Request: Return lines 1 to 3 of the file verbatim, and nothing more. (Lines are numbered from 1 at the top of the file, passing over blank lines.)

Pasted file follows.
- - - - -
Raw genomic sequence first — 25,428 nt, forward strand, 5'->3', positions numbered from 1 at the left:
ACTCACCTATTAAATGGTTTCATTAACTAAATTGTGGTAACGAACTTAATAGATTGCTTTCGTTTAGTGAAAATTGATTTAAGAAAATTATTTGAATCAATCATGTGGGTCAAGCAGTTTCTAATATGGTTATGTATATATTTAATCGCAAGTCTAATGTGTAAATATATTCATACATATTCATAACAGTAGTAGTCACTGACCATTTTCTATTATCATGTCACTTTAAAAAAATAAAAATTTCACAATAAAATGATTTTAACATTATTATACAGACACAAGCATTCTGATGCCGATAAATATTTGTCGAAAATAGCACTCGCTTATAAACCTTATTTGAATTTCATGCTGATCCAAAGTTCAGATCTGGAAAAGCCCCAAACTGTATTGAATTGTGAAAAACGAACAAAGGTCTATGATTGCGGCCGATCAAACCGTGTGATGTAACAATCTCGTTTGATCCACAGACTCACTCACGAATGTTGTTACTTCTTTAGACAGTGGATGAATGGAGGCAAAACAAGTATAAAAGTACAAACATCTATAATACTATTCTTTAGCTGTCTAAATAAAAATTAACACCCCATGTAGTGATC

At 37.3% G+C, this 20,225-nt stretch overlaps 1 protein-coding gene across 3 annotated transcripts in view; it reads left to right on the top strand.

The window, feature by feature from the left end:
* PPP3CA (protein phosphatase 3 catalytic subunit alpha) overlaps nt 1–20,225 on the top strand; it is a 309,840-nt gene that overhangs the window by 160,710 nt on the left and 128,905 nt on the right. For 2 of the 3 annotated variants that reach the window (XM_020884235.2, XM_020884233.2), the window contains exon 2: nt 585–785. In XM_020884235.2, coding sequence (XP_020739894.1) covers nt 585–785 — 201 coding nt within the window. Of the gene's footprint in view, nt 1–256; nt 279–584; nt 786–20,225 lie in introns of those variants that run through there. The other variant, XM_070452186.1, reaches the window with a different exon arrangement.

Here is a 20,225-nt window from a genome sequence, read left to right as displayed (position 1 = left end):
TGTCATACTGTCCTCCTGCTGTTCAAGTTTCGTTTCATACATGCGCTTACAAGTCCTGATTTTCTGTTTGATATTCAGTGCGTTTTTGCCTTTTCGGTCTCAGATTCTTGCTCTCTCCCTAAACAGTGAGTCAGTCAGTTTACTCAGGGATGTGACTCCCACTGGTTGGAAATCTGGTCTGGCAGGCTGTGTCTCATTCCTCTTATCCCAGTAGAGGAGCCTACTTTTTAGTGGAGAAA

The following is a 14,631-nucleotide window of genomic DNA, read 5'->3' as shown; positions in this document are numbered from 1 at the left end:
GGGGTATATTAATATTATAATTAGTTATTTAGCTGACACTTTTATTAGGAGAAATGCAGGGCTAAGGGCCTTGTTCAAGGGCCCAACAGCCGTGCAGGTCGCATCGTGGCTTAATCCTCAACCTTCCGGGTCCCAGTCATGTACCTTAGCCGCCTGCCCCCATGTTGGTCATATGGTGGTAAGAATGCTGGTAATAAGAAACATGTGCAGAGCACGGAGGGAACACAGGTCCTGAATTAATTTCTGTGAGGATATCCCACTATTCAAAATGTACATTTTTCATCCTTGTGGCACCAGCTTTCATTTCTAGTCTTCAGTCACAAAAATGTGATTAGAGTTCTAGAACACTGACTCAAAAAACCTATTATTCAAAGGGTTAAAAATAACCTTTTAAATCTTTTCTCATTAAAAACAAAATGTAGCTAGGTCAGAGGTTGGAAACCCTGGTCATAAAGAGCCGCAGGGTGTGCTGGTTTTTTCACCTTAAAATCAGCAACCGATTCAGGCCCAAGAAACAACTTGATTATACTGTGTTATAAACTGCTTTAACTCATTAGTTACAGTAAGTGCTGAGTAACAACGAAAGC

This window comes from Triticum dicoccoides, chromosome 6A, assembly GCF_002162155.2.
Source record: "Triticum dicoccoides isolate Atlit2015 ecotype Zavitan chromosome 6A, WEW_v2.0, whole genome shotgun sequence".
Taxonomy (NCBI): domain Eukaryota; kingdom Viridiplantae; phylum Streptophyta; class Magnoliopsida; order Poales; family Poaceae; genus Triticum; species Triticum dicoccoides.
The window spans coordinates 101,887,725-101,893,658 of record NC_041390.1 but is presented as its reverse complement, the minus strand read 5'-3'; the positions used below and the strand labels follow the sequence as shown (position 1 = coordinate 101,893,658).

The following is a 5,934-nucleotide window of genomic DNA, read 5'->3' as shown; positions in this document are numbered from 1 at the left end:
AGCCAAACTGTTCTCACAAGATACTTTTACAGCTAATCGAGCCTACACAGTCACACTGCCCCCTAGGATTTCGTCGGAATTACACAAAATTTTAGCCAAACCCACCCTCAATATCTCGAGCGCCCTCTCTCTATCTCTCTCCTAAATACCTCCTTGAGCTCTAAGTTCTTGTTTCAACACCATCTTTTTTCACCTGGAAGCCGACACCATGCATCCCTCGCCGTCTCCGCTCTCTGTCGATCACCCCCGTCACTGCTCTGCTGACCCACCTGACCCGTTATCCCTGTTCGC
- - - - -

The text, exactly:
Raw genomic sequence first — 25,428 nt, forward strand, 5'->3', positions numbered from 1 at the left:
ACTCACCTATTAAATGGTTTCATTAACTAAATTGTGGTAACGAACTTAATAGATTGCTTTCGTTTAGTGAAAATTGATTTAAGAAAATTATTTGAATCAATCATGTGGGTCAAGCAGTTTCTAATATGGTTATGTATATATTTAATCGCAAGTCTAATGTGTAAATATATTCATACATATTCATAACAGTAGTAGTCACTGACCATTTTCTATTATCATGTCACTTTAAAAAAATAAAAATTTCACAATAAAATGATTTTAACATTATTATACAGACACAAGCATTCTGATGCCGATAAATATTTGTCGAAAATAGCACTCGCTTATAAACCTTATTTGAATTTCATGCTGATCCAAAGTTCAGATCTGGAAAAGCCCCAAACTGTATTGAATTGTGAAAAACGAACAAAGGTCTATGATTGCGGCCGATCAAACCGTGTGATGTAACAATCTCGTTTGATCCACAGACTCACTCACGAATGTTGTTACTTCTTTAGACAGTGGATGAATGGAGGCAAAACAAGTATAAAAGTACAAACATCTATAATACTATTCTTTAGCTGTCTAAATAAAAATTAACACCCCATGTAGTGATC

At 37.3% G+C, this 20,225-nt stretch overlaps 1 protein-coding gene across 3 annotated transcripts in view; it reads left to right on the top strand.